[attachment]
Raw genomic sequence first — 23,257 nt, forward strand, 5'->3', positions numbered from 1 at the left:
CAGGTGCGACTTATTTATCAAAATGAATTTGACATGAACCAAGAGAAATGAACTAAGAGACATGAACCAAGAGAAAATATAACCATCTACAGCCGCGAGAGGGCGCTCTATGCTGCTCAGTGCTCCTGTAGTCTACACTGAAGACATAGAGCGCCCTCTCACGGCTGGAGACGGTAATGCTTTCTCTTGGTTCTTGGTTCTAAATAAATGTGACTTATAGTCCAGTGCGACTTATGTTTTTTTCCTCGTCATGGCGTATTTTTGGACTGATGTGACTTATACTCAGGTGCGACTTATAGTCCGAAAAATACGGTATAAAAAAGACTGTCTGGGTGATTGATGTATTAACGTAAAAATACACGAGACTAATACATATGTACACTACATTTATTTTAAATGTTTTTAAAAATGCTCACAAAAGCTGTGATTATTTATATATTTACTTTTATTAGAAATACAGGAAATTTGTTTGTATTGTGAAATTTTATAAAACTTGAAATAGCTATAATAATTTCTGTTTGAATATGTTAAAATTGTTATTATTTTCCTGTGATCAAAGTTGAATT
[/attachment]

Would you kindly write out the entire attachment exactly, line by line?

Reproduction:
Raw genomic sequence first — 23,257 nt, forward strand, 5'->3', positions numbered from 1 at the left:
CAGGTGCGACTTATTTATCAAAATGAATTTGACATGAACCAAGAGAAATGAACTAAGAGACATGAACCAAGAGAAAATATAACCATCTACAGCCGCGAGAGGGCGCTCTATGCTGCTCAGTGCTCCTGTAGTCTACACTGAAGACATAGAGCGCCCTCTCACGGCTGGAGACGGTAATGCTTTCTCTTGGTTCTTGGTTCTAAATAAATGTGACTTATAGTCCAGTGCGACTTATGTTTTTTTCCTCGTCATGGCGTATTTTTGGACTGATGTGACTTATACTCAGGTGCGACTTATAGTCCGAAAAATACGGTATAAAAAAGACTGTCTGGGTGATTGATGTATTAACGTAAAAATACACGAGACTAATACATATGTACACTACATTTATTTTAAATGTTTTTAAAAATGCTCACAAAAGCTGTGATTATTTATATATTTACTTTTATTAGAAATACAGGAAATTTGTTTGTATTGTGAAATTTTATAAAACTTGAAATAGCTATAATAATTTCTGTTTGAATATGTTAAAATTGTTATTATTTTCCTGTGATCAAAGTTGAATT